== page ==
You don’t have to be a magna cum laude graduate to understand that happy days are here again for Indiana University swimming, but that’s what IU’s coach is. He’s a Rhodes Scholarship finalist, too.
But before we get to Ray Looze’s academic record … or how he once came close enough to swimming in the Olympics to smell the chlorine … or how he has the Hoosiers a living, breathing, backstroking national powerhouse again … we need to discuss his missing lunch.
This was 16 years ago, when he arrived as a young Californian, assigned the task of making IU swimming great again, as it was with IU’s legendary coach, Doc Counsilman, and Mark Spitz’s gold medal rush. Counsilman was in fading health, but Looze wanted to pay his respects, and was invited to lunch by Counsilman’s wife, Marge.
Two things to add here. Looze was an all-American at the University of Southern California, and that school had been Indiana’s most bitter rival during the Counsilman glory days. Looze can take it from there.
“I’m sitting at the table and Marge gives me a sandwich and says, ‘Ray, dear, where did you go to college?’ I tell her I went to USC. She reached over and took my sandwich away and said, ‘Oh, dear. We’ve hired a Trojan.’ I was thinking, ‘OK, this is a joke; she’s going to give my sandwich back.’ But she never did.”
Welcome to Bloomington. A Subway is just down the street.
But she learned to like him, and why not? Look where Indiana swimming is now. The Hoosier men just three-peated as Big Ten champions, a feat not seen in more than 30 years. They finished third in the NCAA last season, the highest spot for IU in 43 years. They’ll go into the March 27-30 national championships ranked No. 2 behind California and just ahead of Texas, with a chance at the title, which Counsilman’s swimmers won six times in a row back in the 1960s and ’70s, when he was John Wooden in deck shoes.
Looze also coaches the IU women, who won the Big Ten as well, not to mention producing one of America’s young stars at the 2016 Olympics, Lilly King. In short, nobody is yanking away Ray Looze’s uneaten tuna salad these days.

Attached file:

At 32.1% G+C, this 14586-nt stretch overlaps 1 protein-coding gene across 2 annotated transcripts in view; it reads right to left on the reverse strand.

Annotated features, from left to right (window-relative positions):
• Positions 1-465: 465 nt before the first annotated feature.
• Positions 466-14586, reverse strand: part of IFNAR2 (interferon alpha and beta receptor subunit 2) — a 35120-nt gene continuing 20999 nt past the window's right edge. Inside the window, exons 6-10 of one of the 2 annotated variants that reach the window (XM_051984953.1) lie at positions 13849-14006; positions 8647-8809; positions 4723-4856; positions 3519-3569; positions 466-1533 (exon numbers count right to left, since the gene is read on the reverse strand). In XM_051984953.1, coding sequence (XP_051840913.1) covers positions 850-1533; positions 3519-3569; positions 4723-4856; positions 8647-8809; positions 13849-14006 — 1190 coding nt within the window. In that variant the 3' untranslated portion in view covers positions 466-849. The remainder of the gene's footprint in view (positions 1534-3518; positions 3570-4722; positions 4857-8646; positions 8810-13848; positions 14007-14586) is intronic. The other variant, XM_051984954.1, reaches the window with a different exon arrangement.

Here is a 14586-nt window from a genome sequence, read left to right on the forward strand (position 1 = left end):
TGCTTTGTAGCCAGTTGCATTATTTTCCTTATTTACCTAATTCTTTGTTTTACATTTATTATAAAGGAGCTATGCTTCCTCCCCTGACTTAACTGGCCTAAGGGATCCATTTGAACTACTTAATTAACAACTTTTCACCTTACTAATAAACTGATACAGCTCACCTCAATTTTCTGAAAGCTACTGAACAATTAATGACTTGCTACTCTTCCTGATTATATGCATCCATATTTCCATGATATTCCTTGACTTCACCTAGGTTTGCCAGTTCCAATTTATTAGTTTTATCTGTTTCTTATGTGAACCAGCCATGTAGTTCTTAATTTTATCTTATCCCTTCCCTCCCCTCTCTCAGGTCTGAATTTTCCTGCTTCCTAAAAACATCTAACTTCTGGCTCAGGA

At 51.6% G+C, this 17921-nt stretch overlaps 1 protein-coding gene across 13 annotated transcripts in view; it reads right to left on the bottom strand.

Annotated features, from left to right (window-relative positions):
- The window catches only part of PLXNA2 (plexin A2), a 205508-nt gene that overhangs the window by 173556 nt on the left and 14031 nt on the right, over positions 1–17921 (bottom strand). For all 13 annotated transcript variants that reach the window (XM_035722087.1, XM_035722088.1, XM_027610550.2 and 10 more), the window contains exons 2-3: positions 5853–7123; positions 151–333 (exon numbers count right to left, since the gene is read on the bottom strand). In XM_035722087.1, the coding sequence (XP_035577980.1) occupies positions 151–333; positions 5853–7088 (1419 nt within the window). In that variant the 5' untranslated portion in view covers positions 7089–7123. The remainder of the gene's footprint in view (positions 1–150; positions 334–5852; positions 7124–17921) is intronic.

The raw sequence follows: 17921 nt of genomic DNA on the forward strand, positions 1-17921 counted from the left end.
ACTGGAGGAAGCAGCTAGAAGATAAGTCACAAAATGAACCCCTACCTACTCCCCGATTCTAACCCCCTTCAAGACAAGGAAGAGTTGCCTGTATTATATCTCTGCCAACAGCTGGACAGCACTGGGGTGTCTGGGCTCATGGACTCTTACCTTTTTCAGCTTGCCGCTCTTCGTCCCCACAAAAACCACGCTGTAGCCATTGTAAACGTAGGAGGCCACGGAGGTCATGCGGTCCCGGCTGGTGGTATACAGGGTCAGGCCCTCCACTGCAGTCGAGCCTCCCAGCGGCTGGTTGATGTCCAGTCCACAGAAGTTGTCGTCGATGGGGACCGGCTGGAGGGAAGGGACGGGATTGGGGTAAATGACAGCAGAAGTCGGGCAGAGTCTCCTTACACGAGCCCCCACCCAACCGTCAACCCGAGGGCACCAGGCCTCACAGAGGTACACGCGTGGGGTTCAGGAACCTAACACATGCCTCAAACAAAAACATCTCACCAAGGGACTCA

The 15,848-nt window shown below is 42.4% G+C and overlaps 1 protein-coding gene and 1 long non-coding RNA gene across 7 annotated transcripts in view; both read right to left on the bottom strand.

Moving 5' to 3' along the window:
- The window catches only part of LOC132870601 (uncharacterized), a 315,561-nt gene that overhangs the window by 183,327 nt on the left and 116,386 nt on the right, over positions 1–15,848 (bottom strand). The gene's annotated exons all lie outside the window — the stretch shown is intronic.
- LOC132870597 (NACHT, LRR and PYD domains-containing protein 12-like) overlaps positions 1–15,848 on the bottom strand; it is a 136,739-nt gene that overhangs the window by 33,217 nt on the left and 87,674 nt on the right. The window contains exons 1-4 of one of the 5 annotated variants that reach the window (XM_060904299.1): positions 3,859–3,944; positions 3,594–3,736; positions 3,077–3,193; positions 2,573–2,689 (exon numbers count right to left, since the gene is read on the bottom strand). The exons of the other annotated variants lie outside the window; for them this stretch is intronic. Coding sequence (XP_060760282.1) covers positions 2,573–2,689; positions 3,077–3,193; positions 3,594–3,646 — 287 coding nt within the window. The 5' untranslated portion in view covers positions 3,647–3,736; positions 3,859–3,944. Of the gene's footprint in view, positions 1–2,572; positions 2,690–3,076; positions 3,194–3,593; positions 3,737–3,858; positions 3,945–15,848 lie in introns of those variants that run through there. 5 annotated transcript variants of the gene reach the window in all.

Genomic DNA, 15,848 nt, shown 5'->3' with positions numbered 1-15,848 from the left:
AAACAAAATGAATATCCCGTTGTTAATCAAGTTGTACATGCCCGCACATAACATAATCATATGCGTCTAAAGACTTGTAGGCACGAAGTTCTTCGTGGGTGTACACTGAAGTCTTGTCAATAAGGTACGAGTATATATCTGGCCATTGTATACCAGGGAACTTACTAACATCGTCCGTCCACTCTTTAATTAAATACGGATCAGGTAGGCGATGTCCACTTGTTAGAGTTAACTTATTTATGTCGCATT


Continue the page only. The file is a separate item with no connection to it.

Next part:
“It’s been a longer journey than I thought,” he said of Indiana’s climb back to the top. “I was a young guy when I took this job—now I’m sort of a middle-age dude—and I thought, ‘OK, we’ll whip these guys into shape and get this thing moving really quickly.’ We won a Big Ten title in 2006 and I thought, ‘We’ll take off from here.’ It just goes to show you it takes a lot longer to build than it does to tear something down.
“It’s been a humbling process for sure.”
“We’re getting there. We’ve got the studs. We just need a little more depth, and then we’ve just got to win the big one.”
It’s a challenge, with the emphasis in college recruiting much more tilted now toward the South and West—places where they talk about the beach in January, not wind chill factor.
“We’ve had to look under literally every nook and cranny on the face of the planet to assemble this team, because we get said no to a significant number of times,” Looze said. “Most of the time, it’s weather.”
Indeed, imagine a warm-weather recruit turning on the television and hearing about Winter Storm Nadia. “I hope they’re not watching The Weather Channel,” Looze said.
“I’ve tried to change, through social media, our institutional image. It’s still one of, ‘It’s cold here, it’s cornfields, it’s the Rust Belt.’ But if you come to Bloomington and see Indiana, it’s really not that. It’s a cool, hipster place.